Equality is saying that life is much better now that he is alone.  He doubts that isolation is truly evil, and he begins to rewrite what good is and what evil is.  Rand is using this to express the importance of individuality.  To stress this, when Equality finds a house from the Unmentionable times and learns to say “I”, Rand writes,

        “For the word “We” must never be spoken, save by one’s choice and as a second thought.  This word must never be placed first within man’s soul, else it becomes a monster, the root of all the evils on earth, the root of man’s torture by men, and of an unspeakable lie.  The word “We” is as lime poured over men, which sets and hardens to stone, and crushes all beneath it, and that which is             white and black are lost equally in the grey of it.  It is the word by which the depraved steal the virtue of the good, by which the week steal the might of the strong, by which the fools steal the wisdom of the sages” (52-53).

Not only does Rand think self-interest is a virtue, but she thinks that group identity can be the greatest evil.  In her mind, anything collaborative results in stolen wisdom, strength, and goodness.  The only right in life is in oneself.  Rand further demonstrates her love of self when Equality changes after learning the Unspeakable Word and says,

        “And now I see the face of god, and I raise this god over the earth, this god whom men have sought since men came into being, this god who will grant them joy and peace and pride.  This god, this one word: ‘I’”  (53).

Equality now calls himself “god” instead of calling the group “god.” Now the brothers are not most important to him, and the council is not most important to him.  The only being that should rule his life is him.  He has learned the basic human instinct of selfishness and a rejection of all altruism.  As Rand believes in living for only one’s self, to me, morally right can only be dying to self.  My philosophy is that what is morally good can only be one thing: God.  God invented good and is all that is good on earth.  What is a better way to judge one’s morals than compare oneself to the person God wishes them to be?  Rand is clearly not a follower of God and would debate this theory, but I believe that we do not live for ourselves.  I agree with her that self-interest is constructive and healthful.  However, an interest in only one’s self in very destructive.  Ayn Rand’s rejection of altruism is not only morally wrong, but acts of pure selfishness lead to no reward but one’s demise.  Rand believes that an idea not formed by oneself will not lead to progression or growth.  It is true that a society without individualism will not produce new ideas or succeed, but the importance of individualism should not mean the absence of community or learning from others.  Building as a part of community is essential to growth individually, and if it is argued that altruism is evil, we must properly define the word.  Altruism is not giving up everything about oneself.  It does not mean hating yourself, doing nothing to promote your well being, or giving no care to your own knowledge.  It simply means not placing your own comfort and happiness over serving others and serving your purpose.  I also disagree with Rand on the importance of happiness.  She stresses the value of being happy and how it should be sacrificed for no one.  Acting for another in a way to ensure happiness can be evil to Rand; it is immoral if you yield your happiness.  Where Rand seems to place a high value in happiness, I place value in how I carry out my purpose. Life certainly cannot always be joyful.  Should we call every difficult and sad time evil or immoral?  That would lead to a quite depressing life.  Instead morality should be judged by how well we serve our purpose doing what God made us to do, and how close we become to the people God intended us to be.  Happiness is different from joy, and joy is what is truly important.  Happiness is temporary and can be lost when serving others, but joy is a result of serving others.  Joy in Christ doesn’t leave us, but it is in us.  It empowers us to do God’s work and allows us not to feel drained from it.  I disagree with Rand that serving others is immoral because I believe that Individuality and altruism can both exist in the same heart.  Individuality plays an important role in morals, but it also is a factor in politics.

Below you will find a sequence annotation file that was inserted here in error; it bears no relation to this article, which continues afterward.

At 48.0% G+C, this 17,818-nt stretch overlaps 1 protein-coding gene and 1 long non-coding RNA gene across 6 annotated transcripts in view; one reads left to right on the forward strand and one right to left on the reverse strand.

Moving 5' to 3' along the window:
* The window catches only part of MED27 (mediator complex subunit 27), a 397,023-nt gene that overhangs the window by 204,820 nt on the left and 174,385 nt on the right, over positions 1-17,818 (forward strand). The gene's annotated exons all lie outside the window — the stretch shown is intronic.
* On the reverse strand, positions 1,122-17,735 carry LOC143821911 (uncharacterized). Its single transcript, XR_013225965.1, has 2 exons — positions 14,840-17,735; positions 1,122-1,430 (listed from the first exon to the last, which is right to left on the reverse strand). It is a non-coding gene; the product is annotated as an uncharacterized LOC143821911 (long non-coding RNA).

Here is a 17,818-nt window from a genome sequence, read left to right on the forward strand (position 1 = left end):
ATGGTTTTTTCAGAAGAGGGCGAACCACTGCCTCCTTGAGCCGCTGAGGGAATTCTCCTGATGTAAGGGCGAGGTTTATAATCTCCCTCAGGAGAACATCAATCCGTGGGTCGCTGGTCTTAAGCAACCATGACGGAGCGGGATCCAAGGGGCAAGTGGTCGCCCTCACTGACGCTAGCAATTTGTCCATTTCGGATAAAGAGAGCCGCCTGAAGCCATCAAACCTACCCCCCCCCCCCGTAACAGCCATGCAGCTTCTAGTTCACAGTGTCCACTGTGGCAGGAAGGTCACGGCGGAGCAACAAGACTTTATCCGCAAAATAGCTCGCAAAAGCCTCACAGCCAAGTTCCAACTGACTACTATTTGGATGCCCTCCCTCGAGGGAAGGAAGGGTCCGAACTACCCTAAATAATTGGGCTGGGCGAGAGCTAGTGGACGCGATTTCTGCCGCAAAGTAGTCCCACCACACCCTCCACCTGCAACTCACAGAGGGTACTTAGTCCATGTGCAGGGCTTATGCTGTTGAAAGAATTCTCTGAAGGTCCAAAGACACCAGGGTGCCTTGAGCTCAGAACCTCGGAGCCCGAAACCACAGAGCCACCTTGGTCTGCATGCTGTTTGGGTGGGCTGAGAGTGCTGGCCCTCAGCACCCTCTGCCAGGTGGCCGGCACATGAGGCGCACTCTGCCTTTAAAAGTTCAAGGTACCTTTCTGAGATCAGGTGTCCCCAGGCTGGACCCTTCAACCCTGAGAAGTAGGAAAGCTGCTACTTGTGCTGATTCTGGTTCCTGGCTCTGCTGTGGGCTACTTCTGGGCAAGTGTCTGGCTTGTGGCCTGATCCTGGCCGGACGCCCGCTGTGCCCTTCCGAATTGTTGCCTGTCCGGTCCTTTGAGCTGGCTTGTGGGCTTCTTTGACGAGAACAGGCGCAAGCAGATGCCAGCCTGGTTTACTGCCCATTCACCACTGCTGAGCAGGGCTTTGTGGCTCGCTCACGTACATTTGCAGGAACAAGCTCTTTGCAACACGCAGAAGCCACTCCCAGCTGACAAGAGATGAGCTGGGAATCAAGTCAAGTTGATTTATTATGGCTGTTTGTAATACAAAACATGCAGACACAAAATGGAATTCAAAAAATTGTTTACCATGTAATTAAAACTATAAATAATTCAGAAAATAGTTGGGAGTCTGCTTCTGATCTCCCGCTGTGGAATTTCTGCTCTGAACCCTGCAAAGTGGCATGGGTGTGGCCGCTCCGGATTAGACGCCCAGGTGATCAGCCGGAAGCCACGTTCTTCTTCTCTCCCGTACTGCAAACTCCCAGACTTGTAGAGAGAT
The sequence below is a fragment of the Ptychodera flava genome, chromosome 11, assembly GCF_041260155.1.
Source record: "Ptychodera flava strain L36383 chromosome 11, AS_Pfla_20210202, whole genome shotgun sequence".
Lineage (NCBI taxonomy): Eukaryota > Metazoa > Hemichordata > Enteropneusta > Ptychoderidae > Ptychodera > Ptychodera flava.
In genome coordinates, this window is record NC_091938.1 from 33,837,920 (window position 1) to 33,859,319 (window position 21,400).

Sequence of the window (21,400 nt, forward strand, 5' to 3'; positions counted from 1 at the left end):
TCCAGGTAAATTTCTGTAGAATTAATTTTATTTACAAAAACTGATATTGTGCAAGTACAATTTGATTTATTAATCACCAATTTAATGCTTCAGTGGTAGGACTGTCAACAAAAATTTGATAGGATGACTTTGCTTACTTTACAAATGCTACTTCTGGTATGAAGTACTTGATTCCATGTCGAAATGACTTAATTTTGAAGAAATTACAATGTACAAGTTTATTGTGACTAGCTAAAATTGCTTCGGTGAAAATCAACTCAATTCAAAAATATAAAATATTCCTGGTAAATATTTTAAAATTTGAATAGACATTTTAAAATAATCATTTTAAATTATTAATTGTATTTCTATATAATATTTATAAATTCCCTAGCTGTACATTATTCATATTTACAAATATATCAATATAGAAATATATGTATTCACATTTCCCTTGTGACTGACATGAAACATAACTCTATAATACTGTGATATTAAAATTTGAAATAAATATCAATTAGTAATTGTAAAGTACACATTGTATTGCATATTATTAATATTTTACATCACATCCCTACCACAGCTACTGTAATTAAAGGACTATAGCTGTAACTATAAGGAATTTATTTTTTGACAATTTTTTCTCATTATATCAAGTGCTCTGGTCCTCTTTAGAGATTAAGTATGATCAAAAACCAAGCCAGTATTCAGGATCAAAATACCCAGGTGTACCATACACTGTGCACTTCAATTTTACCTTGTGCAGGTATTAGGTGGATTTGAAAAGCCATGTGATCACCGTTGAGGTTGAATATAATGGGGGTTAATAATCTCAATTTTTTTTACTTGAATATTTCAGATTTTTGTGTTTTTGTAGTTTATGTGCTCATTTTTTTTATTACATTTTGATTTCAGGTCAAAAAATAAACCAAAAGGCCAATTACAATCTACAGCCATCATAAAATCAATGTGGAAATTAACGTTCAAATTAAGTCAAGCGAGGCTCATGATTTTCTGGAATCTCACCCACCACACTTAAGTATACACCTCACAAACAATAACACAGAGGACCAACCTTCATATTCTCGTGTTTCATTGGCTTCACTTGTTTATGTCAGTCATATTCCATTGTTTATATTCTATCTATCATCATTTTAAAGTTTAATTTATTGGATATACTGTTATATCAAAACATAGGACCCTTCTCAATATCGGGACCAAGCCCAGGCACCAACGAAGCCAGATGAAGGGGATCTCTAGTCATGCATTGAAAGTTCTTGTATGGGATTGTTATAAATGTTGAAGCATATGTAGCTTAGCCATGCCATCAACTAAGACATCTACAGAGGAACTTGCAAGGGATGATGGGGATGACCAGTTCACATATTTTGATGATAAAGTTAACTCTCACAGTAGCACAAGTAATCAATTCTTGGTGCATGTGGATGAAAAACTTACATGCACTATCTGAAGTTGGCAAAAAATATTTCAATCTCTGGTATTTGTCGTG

A government that allows one to be an individual is important and something both Rand and I agree on.  Ayn Rand is clearly a firm believer in self-interest.  She despises collective thought or identity as she believes it cannot benefit or grow one person in becoming an individual.  She supports capitalism and is very much against socialism.  Socialism is a theory in which there is shared responsibility, collectivism, and no private property.  This type of system leaves little freedom for its people.  Ayn Rand is opposed to the lack of freedom in this ideology, and she is a strong advocate for freedom.  She says, as Equality is discovering his individuality in the Uncharted Forest and house,

        “But what is freedom?  Freedom from what?  There is nothing to take a man’s freedom away from him, save other men.  To be free, a man must be free of his brothers.  That is freedom.  That and nothing else” (57).

Rand is a strong believer in a capitalism with almost complete freedom.  She believes that freedom is being an individual, thinking alone, and choosing alone.  She also believes that socialism is the ultimate cause of loss of freedom due to sharing all you have.  She elaborates when she depicts Equality dwelling on his newfound freedom and the problems of the past government.  He said,